Because I knew my peers were coming to visit my class, I prepared a “good” lecture. Suddenly, I knew what it meant to prepare a “good” lecture—prepare as though an expert/friend is sitting there in the audience.
– Paul Furth, Associate Professor, Electrical and Computer Engineering
Peer Coaching is an outstanding platform that helps me improve my teaching. I have taken it three times and I will be back again. The program should be taken by every faculty member of the university.
– Keith Mandabach, Associate Professor, Hotel, Restaurant, and Tourism Management
In this week-long workshop, participants learn how to transform their classes with team-based learning. Team-based learning is a teaching strategy in which students are assigned to permanent teams and students’ grades are based on their performance on individual and team tasks. Students are held accountable for completing reading assignments using short, multiple-choice quizzes that students complete as an individual and then as a team. A variety of in-class activities get students talking to their teammates about class material, resolving differences in their understanding, and applying their knowledge to authentic tasks. Teammates are held accountable for contributing positively to team performance via peer evaluations that become part of students’ final grades.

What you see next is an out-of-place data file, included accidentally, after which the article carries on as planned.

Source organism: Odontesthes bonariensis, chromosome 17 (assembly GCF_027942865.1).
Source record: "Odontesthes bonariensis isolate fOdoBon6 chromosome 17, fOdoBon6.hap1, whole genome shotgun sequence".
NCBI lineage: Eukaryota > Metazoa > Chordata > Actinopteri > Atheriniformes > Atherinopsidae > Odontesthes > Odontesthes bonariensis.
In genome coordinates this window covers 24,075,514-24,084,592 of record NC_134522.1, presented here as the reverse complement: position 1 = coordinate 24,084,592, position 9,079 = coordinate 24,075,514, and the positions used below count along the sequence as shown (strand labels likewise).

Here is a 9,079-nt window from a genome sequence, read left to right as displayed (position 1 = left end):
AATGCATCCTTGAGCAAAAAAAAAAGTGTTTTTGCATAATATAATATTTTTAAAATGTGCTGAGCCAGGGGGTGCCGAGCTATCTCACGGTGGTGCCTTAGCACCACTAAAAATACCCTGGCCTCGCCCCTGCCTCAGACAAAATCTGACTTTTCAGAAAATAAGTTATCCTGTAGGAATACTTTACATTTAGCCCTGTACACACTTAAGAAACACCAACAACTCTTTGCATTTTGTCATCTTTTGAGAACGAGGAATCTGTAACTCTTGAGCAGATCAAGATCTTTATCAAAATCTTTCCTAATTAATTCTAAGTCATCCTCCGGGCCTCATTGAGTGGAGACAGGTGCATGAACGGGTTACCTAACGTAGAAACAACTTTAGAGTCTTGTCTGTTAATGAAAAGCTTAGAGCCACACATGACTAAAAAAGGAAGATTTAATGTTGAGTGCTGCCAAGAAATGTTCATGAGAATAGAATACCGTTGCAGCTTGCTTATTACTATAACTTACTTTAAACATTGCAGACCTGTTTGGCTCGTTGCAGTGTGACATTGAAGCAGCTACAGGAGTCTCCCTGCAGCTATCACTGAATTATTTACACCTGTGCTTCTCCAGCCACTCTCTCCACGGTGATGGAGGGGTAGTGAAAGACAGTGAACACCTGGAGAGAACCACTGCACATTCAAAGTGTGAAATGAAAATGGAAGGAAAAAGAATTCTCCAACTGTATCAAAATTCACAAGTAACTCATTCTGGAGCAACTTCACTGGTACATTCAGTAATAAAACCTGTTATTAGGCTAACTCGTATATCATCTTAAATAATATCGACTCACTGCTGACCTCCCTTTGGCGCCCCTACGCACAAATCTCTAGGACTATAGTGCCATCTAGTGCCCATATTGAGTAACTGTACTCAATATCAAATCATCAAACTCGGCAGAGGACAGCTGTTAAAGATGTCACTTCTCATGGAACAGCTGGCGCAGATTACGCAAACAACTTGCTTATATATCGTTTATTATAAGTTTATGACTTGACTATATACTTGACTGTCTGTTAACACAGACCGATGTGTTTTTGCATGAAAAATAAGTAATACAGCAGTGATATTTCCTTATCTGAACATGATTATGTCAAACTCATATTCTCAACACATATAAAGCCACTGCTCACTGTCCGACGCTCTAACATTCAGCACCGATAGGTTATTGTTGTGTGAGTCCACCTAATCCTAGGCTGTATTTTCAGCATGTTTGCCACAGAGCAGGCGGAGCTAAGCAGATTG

At the end of this intensive workshop, participants will be able to redesign the class of their choice using team-based learning. Specifically, participants will be able to explain the guiding principles and motivation behind team-based learning. They will also draft and receive feedback on:
- course objectives specifying what students will be able to do at the end of the course
- learning objectives for one unit
- team-based learning assignments for one unit